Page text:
anyways, even though this seems like the semi-official super-long-post thread, perhaps i'll follow this up with a separate post with my current "super-awesome" workout plan for your scorning pleasure....
     
  17. BroadArrow

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    my current plan is an oversimplification of my understanding of you guys' oversimplification of the rippetoe oversimplification of "starting strength" (since i'm way too lame to chase down the book). i include the weight values in hopes that many moons from now, i will be able to do slightly better. also: to bring smiles to readers' faces when they realize that they aren't the weakest person in the world.

    (all weights in pounds)

    sunday:
    press 2x5 (light warmup: currently about 40lbs)
    press 5x5 (currently maxed out at about 80)
    deadlift 2x5 (light warmup: 125)
    deadlift 5x5 (currently 165 with room to keep moving up)

    monday:
    volleyball day

    tuesday:
    pullups 3x? (to failure: currently 9/8/6)
    squats 2x5 (light warmup: 70)
    squats 5x5 (currently 120 with a little room to move up)

    wednesday:
    repeat of sunday: press & deadlift

    thursday:
    volleyball day

    friday:
    repeat of tuesday: pullups & squats

    saturday:
    completely off day (i'm a saturday church kind of guy. although, during the fall/winter [i.e., starting about now], i may move the friday workout to saturday night to accommodate a sundown-to-sundown definition for the rest day...)

    notes....

    timing: i tend to do the workouts at night right before bed since that is when the kiddies are out of the way and (hopefully) sleeping. which, as we all know, can push it pretty late....

    inter-set rests: being more of an endurance person, i have a tendency to move directly from one set to another. since trying out this stripped down plan, i've been using a timer to force myself to stand around for 2 minutes for the warmup sets and 3 1/2 to 4 1/2 minutes between "real" sets. to make it tolerable, i either clean the room or have a book sitting open and get some reading in to keep me on the straight/strait and narrow. i guess the rest is good for making sure you have a shot at putting up "heavy" weights, but it sure does drag out a two exercise workout into a 45min or an hour proposition.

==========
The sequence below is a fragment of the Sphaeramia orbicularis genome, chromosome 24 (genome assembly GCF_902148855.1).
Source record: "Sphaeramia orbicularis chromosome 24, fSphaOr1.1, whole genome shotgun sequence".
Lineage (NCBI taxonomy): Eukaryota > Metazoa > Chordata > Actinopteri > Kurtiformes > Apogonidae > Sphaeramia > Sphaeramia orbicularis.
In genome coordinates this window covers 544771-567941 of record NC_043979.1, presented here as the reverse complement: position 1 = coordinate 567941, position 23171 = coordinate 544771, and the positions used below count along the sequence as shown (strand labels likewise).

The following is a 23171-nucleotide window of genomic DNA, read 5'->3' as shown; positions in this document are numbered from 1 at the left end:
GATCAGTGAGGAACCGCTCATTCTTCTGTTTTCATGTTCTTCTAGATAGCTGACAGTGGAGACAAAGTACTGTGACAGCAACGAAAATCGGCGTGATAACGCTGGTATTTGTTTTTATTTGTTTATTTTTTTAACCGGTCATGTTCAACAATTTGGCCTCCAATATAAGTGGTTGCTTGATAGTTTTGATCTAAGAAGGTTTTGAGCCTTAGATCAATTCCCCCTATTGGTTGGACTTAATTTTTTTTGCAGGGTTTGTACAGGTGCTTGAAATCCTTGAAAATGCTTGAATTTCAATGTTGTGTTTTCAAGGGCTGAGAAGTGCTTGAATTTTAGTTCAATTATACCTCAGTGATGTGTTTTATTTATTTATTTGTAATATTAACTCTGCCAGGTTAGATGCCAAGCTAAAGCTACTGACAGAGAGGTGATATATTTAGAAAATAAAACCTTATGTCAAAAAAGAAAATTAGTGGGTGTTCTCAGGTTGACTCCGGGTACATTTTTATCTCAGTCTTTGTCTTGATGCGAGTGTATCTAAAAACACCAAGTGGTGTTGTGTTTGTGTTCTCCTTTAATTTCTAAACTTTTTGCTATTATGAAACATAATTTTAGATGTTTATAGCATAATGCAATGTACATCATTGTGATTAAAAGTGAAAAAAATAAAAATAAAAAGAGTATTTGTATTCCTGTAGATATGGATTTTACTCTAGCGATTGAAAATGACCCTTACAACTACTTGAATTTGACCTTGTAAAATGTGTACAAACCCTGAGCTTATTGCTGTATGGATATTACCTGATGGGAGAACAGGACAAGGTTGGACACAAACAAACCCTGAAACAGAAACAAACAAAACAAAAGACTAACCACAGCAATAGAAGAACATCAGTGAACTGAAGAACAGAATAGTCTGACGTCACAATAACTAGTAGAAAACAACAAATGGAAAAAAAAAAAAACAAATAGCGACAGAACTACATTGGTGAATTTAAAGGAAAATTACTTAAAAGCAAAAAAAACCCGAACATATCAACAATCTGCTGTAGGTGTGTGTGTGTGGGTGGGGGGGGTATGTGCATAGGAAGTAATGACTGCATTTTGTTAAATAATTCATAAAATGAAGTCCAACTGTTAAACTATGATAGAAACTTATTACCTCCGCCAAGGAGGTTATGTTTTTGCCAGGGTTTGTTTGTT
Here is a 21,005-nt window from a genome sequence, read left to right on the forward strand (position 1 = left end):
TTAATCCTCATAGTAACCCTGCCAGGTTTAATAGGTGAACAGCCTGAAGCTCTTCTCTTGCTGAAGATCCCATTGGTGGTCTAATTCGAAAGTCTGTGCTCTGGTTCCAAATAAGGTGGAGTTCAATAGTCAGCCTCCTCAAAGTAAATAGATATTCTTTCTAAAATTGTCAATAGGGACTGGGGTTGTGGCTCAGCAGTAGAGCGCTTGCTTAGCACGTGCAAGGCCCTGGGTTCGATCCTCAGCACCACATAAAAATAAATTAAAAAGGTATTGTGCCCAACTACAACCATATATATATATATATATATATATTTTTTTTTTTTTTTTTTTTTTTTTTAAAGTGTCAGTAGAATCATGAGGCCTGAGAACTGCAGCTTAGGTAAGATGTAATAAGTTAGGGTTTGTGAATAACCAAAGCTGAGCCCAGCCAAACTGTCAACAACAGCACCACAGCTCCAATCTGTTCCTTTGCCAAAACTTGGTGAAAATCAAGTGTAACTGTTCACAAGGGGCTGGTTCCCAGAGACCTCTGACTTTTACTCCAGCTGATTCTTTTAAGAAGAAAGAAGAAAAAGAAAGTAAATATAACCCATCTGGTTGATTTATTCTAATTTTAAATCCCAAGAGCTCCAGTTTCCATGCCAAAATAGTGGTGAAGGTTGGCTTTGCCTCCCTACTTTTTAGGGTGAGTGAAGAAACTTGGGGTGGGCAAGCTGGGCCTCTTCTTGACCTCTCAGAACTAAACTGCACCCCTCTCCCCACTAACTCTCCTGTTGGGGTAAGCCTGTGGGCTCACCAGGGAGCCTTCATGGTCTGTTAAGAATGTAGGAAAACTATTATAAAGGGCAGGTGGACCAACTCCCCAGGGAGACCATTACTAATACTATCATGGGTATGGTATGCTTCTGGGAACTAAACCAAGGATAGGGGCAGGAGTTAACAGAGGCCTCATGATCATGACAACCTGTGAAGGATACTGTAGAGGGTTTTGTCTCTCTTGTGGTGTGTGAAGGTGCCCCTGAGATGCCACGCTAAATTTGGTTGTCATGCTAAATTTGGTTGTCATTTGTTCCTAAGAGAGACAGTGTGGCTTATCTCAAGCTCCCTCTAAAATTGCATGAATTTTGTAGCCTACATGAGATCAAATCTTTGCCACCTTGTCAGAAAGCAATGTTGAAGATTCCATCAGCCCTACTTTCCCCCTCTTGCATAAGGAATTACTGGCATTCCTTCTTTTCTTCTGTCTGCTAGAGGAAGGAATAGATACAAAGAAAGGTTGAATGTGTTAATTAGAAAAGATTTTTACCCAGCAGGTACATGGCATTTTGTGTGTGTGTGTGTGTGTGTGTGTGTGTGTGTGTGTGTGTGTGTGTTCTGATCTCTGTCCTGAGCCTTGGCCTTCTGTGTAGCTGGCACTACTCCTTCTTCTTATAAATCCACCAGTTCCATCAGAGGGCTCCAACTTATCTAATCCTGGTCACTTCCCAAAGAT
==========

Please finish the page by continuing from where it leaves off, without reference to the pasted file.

press: i take it off the squat racks rather than picking it up off the floor. this is so i don't have to pay to rebuild the floor if i screw something up, i guess. i like to kick my elbows out to the side, but i should probably figure out what the proper ways to pushing the bar up are and choose a comfortable one. i put my hands so my thumbs are basically at the outside edge of my shoulders.

    deadlift: i tend toward straighter legs and try to minimize the leg movement. i figure i'm trying to get the deadlift to work the back more (whatever that means) and the squats to work the legs.

    pullups: hands on the same side of the bar as my face. (fascinating, i know...)

    squats: i'm trying to do that max-range-of-motion/super-deep style. fortunately, i'm so skinny that i can go pretty far down before i get the calves pushing against the hamstrings thing that is supposed to put weird stresses on your knees. i want to keep my back fairly vertical, so pursuant to the recent discussion, i guess i should try to keep the bar as high as reasonable to keep my combined center of gravity forward, so, so, so...